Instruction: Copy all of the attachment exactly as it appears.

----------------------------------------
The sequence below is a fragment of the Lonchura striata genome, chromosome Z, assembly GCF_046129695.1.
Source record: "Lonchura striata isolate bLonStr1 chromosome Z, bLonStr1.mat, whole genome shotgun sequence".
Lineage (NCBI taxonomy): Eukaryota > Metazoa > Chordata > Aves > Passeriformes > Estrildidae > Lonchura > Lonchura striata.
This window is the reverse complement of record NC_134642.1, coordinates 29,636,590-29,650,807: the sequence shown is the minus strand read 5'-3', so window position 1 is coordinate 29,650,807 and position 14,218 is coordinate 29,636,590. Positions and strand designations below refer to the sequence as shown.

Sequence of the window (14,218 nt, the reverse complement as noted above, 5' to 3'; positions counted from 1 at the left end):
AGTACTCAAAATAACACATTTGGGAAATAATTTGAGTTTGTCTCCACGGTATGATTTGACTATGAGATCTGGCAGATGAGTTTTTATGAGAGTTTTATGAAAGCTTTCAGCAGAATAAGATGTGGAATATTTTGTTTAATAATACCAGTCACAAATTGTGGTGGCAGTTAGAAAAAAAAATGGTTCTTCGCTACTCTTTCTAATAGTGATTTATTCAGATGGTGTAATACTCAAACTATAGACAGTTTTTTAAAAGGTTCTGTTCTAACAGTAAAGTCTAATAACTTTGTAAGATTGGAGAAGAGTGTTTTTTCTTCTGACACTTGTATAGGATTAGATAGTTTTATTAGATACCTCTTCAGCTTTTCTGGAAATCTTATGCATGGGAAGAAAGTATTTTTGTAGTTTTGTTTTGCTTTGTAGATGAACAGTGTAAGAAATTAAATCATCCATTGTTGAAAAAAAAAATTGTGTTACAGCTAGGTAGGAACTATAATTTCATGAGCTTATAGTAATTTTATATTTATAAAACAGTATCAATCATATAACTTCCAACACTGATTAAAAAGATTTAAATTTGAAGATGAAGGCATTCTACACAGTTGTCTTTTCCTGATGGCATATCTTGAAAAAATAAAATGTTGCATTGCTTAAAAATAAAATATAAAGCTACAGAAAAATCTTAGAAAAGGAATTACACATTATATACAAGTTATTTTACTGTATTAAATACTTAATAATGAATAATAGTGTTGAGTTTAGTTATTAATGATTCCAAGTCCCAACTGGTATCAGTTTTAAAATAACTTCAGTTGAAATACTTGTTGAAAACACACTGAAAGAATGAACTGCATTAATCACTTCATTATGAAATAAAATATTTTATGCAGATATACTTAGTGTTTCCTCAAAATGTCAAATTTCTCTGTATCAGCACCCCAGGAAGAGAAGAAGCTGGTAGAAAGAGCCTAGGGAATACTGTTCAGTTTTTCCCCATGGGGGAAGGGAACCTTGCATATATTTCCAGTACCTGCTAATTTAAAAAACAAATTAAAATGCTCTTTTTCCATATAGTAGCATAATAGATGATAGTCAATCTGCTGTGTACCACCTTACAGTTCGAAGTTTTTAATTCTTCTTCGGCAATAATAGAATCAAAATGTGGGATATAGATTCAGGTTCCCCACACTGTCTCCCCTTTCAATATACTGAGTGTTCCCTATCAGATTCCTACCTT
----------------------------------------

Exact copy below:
The sequence below is a fragment of the Lonchura striata genome, chromosome Z, assembly GCF_046129695.1.
Source record: "Lonchura striata isolate bLonStr1 chromosome Z, bLonStr1.mat, whole genome shotgun sequence".
Lineage (NCBI taxonomy): Eukaryota > Metazoa > Chordata > Aves > Passeriformes > Estrildidae > Lonchura > Lonchura striata.
This window is the reverse complement of record NC_134642.1, coordinates 29,636,590-29,650,807: the sequence shown is the minus strand read 5'-3', so window position 1 is coordinate 29,650,807 and position 14,218 is coordinate 29,636,590. Positions and strand designations below refer to the sequence as shown.

Sequence of the window (14,218 nt, the reverse complement as noted above, 5' to 3'; positions counted from 1 at the left end):
AGTACTCAAAATAACACATTTGGGAAATAATTTGAGTTTGTCTCCACGGTATGATTTGACTATGAGATCTGGCAGATGAGTTTTTATGAGAGTTTTATGAAAGCTTTCAGCAGAATAAGATGTGGAATATTTTGTTTAATAATACCAGTCACAAATTGTGGTGGCAGTTAGAAAAAAAAATGGTTCTTCGCTACTCTTTCTAATAGTGATTTATTCAGATGGTGTAATACTCAAACTATAGACAGTTTTTTAAAAGGTTCTGTTCTAACAGTAAAGTCTAATAACTTTGTAAGATTGGAGAAGAGTGTTTTTTCTTCTGACACTTGTATAGGATTAGATAGTTTTATTAGATACCTCTTCAGCTTTTCTGGAAATCTTATGCATGGGAAGAAAGTATTTTTGTAGTTTTGTTTTGCTTTGTAGATGAACAGTGTAAGAAATTAAATCATCCATTGTTGAAAAAAAAAATTGTGTTACAGCTAGGTAGGAACTATAATTTCATGAGCTTATAGTAATTTTATATTTATAAAACAGTATCAATCATATAACTTCCAACACTGATTAAAAAGATTTAAATTTGAAGATGAAGGCATTCTACACAGTTGTCTTTTCCTGATGGCATATCTTGAAAAAATAAAATGTTGCATTGCTTAAAAATAAAATATAAAGCTACAGAAAAATCTTAGAAAAGGAATTACACATTATATACAAGTTATTTTACTGTATTAAATACTTAATAATGAATAATAGTGTTGAGTTTAGTTATTAATGATTCCAAGTCCCAACTGGTATCAGTTTTAAAATAACTTCAGTTGAAATACTTGTTGAAAACACACTGAAAGAATGAACTGCATTAATCACTTCATTATGAAATAAAATATTTTATGCAGATATACTTAGTGTTTCCTCAAAATGTCAAATTTCTCTGTATCAGCACCCCAGGAAGAGAAGAAGCTGGTAGAAAGAGCCTAGGGAATACTGTTCAGTTTTTCCCCATGGGGGAAGGGAACCTTGCATATATTTCCAGTACCTGCTAATTTAAAAAACAAATTAAAATGCTCTTTTTCCATATAGTAGCATAATAGATGATAGTCAATCTGCTGTGTACCACCTTACAGTTCGAAGTTTTTAATTCTTCTTCGGCAATAATAGAATCAAAATGTGGGATATAGATTCAGGTTCCCCACACTGTCTCCCCTTTCAATATACTGAGTGTTCCCTATCAGATTCCTACCTT